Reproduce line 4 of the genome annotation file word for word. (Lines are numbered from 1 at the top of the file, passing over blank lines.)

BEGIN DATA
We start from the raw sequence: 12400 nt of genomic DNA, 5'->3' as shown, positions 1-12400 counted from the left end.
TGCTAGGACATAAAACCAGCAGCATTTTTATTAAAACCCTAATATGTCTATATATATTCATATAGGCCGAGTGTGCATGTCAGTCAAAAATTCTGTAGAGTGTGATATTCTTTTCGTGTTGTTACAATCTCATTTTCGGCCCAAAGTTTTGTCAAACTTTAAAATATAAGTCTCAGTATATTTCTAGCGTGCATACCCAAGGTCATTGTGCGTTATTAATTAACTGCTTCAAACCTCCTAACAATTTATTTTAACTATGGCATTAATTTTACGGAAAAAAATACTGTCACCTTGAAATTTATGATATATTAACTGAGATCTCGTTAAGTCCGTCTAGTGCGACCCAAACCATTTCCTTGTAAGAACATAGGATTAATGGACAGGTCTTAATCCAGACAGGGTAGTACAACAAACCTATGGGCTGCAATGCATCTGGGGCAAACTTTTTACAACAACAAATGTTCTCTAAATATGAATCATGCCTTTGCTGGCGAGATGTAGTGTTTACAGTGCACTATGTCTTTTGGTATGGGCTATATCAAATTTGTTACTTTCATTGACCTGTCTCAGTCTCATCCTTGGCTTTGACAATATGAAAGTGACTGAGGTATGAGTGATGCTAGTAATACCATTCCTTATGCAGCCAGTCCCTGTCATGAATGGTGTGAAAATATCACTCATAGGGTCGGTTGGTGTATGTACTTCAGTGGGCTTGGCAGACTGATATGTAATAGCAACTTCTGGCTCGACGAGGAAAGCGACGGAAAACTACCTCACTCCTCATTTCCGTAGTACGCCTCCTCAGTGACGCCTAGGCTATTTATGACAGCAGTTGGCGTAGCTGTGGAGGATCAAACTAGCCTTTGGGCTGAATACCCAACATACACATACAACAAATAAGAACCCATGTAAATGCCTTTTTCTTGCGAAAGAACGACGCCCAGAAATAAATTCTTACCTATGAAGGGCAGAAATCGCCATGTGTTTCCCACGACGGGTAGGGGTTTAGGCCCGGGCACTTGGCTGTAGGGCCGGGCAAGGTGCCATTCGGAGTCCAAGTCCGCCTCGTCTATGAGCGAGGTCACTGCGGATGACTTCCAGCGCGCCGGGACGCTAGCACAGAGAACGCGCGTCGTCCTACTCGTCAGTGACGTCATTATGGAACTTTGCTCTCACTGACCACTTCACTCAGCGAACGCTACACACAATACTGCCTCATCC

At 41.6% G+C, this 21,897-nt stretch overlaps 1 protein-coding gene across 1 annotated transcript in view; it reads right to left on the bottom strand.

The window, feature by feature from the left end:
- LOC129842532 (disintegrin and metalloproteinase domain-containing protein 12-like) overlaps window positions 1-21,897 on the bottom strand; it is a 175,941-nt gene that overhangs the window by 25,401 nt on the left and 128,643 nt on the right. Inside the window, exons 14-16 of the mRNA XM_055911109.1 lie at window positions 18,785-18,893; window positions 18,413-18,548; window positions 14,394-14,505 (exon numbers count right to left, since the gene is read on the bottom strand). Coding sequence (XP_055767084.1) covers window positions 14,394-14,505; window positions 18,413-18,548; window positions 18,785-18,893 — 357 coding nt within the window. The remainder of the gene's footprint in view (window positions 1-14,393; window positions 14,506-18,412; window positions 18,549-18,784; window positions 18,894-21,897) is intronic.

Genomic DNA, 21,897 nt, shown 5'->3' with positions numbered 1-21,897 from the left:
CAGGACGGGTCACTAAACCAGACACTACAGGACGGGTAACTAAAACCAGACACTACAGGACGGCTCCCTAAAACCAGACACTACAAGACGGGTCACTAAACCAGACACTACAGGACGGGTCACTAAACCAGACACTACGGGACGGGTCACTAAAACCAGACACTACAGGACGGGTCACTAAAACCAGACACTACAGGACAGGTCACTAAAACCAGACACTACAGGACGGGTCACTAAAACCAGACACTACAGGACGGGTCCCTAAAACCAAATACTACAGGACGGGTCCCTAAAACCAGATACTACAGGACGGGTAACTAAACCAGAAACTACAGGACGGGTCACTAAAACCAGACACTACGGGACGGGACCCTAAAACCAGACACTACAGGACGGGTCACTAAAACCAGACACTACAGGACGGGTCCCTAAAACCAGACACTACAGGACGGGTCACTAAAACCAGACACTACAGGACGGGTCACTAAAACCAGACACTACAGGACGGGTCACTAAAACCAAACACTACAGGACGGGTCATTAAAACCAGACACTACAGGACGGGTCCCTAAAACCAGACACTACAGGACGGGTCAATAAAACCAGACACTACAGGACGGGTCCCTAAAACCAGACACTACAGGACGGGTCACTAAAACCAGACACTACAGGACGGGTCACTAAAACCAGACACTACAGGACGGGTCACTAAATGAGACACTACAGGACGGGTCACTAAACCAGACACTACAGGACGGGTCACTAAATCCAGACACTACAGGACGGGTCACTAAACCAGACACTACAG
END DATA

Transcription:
The window, feature by feature from the left end: